Emergency Use of an Unapproved Drug, Biologic, or Device
Emergency use is defined as the use of an investigational drug or biological product with a human subject in a life-threatening situation in which no standard acceptable treatment is available and in which there is not sufficient time to obtain IRB approval [21 CFR 56.102(d)]. The emergency use provision in the FDA regulations [21 CFR 56.104(c)] is an exemption from prior review and approval by the IRB. The exemption, which may not be used unless all of the conditions described in FDA regulatory criteria exist, allows for one emergency use of a test article without prospective IRB review.
FDA regulations require that any subsequent use of the investigational product at the institution have prospective IRB review and approval. The investigator will need to submit an IRB initial review application for review and approval within 25 business days.
The emergency use of an unapproved investigational drug or biologic requires an Investigational New Drug (IND). If the intended subject does not meet the criteria of an existing study protocol, or if an approved study protocol does not exist, the usual procedure is for the investigator to contact the manufacturer and determine if the drug or biologic can be made available for the emergency use under the company’s IND.
UC Davis requests that the investigator contact the IRB Administration or an IRB Chair prior to the emergency use of a test article. If there is (was) insufficient time to obtain IRB approval, review and follow the Worksheet: Emergency Use (HRP-322) to meet regulatory criteria for use. Use the Emergency Use Consent Document (HRP-506) to prepare your consent document.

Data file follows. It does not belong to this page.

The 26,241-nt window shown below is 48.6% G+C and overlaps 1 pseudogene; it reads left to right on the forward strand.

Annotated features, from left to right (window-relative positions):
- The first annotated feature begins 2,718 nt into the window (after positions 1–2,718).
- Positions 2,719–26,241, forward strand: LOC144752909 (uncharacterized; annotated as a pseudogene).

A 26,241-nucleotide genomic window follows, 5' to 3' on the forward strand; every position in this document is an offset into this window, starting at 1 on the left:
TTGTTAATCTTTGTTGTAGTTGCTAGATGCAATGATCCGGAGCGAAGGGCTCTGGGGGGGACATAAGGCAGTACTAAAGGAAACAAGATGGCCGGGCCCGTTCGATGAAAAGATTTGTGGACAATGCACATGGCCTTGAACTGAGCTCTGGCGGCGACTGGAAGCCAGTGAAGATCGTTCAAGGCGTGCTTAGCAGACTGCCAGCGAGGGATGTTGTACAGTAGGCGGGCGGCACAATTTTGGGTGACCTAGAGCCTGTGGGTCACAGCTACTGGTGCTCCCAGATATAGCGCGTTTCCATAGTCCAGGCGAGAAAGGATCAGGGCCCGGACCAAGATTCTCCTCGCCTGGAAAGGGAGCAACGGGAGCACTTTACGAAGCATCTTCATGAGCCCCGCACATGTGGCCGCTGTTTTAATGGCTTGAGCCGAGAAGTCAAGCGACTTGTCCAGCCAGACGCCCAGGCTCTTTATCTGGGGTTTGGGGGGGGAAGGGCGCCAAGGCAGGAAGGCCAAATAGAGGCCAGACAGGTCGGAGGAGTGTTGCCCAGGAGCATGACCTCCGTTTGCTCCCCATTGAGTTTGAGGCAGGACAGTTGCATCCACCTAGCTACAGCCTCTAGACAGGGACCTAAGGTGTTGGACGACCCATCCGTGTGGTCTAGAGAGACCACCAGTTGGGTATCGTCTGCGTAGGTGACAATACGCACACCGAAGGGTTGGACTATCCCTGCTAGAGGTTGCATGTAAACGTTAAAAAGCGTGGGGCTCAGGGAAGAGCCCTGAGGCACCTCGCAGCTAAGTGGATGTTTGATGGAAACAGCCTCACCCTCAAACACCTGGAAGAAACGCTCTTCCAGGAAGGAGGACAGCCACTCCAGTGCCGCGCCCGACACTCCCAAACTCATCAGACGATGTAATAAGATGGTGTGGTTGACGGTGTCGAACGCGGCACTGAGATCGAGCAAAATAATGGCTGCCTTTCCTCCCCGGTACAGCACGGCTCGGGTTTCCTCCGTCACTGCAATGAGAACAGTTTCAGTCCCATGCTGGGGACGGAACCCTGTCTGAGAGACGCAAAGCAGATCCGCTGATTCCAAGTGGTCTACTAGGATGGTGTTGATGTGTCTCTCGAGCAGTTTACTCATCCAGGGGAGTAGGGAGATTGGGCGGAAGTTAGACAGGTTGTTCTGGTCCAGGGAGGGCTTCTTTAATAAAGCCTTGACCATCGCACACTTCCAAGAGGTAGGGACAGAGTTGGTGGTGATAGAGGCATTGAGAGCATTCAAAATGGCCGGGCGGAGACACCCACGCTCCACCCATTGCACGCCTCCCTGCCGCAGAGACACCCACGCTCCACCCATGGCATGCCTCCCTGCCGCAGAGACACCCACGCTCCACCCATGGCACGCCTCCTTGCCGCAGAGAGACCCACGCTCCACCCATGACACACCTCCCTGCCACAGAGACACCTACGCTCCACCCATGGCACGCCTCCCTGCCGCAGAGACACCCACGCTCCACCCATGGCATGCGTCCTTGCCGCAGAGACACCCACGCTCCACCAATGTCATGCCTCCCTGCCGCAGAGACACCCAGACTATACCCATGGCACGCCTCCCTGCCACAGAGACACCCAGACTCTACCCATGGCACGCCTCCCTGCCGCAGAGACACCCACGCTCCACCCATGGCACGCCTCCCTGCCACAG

Note: Within Standard Operating Procedure (SOP) 1509 “Emergency or “Compassionate” Use of Unapproved Drugs, Biologics or Devices,” UC Davis Health provides direction on the appropriate use of investigational products under the jurisdiction of the FDA when treating a seriously ill patient when standard treatment is unavailable or not effective.
In This Section
- Procedure for Seeking Emergency Use of a Test Article from a Manufacturer
- Procedure for Procuring an Investigational Drug or Biologic
- Informed Consent for Emergency Use
- Disposition of Data Obtained Under Emergency Use Provision
- Step-by-Step Instructions for Investigators: Emergency Use of a Test Article
Drugs: the investigator should contact the manufacturer to determine if the product can be made available (for one, specific patient) under the company’s IND; or if the company declines or cannot be reached, the investigator can contact the FDA for an emergency IND.
Devices: The investigator may contact the manufacturer to determine if the product can be made available. The investigator should ensure that the FDA will be notified immediately after the unapproved device is shipped for an emergency use. An unapproved device may not be shipped in anticipation of an emergency. If the company declines or cannot be reached, the investigator can contact the FDA.
- For Drug Products – (301) 796-3400
- For Biological Blood Products – (240) 402-3400
- For Biological Vaccine Products – (240) 402-7800
- For Medical Devices – (301) 594-1190
- For Nights, Weekends, Holidays – (866) 300-4374 / (301) 796-8240